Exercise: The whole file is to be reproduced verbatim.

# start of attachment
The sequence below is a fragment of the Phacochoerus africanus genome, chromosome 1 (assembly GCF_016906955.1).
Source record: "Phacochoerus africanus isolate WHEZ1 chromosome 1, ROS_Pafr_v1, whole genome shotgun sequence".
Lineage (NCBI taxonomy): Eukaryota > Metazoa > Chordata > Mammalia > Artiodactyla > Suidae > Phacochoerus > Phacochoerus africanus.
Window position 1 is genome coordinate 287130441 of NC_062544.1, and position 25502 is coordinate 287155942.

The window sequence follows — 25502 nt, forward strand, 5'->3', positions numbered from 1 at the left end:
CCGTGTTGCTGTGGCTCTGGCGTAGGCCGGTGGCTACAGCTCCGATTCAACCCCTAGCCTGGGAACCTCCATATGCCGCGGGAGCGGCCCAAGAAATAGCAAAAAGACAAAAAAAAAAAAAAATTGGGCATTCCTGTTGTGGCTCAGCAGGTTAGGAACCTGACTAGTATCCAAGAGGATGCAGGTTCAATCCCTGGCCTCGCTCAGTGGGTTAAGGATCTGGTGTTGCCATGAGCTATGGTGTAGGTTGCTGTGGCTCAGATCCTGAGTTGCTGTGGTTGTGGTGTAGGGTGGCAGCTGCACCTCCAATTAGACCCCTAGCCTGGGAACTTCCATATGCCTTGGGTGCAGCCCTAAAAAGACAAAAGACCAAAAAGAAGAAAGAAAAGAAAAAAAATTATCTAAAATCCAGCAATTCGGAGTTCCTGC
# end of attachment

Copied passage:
The sequence below is a fragment of the Phacochoerus africanus genome, chromosome 1 (assembly GCF_016906955.1).
Source record: "Phacochoerus africanus isolate WHEZ1 chromosome 1, ROS_Pafr_v1, whole genome shotgun sequence".
Lineage (NCBI taxonomy): Eukaryota > Metazoa > Chordata > Mammalia > Artiodactyla > Suidae > Phacochoerus > Phacochoerus africanus.
Window position 1 is genome coordinate 287130441 of NC_062544.1, and position 25502 is coordinate 287155942.

The window sequence follows — 25502 nt, forward strand, 5'->3', positions numbered from 1 at the left end:
CCGTGTTGCTGTGGCTCTGGCGTAGGCCGGTGGCTACAGCTCCGATTCAACCCCTAGCCTGGGAACCTCCATATGCCGCGGGAGCGGCCCAAGAAATAGCAAAAAGACAAAAAAAAAAAAAAATTGGGCATTCCTGTTGTGGCTCAGCAGGTTAGGAACCTGACTAGTATCCAAGAGGATGCAGGTTCAATCCCTGGCCTCGCTCAGTGGGTTAAGGATCTGGTGTTGCCATGAGCTATGGTGTAGGTTGCTGTGGCTCAGATCCTGAGTTGCTGTGGTTGTGGTGTAGGGTGGCAGCTGCACCTCCAATTAGACCCCTAGCCTGGGAACTTCCATATGCCTTGGGTGCAGCCCTAAAAAGACAAAAGACCAAAAAGAAGAAAGAAAAGAAAAAAAATTATCTAAAATCCAGCAATTCGGAGTTCCTGC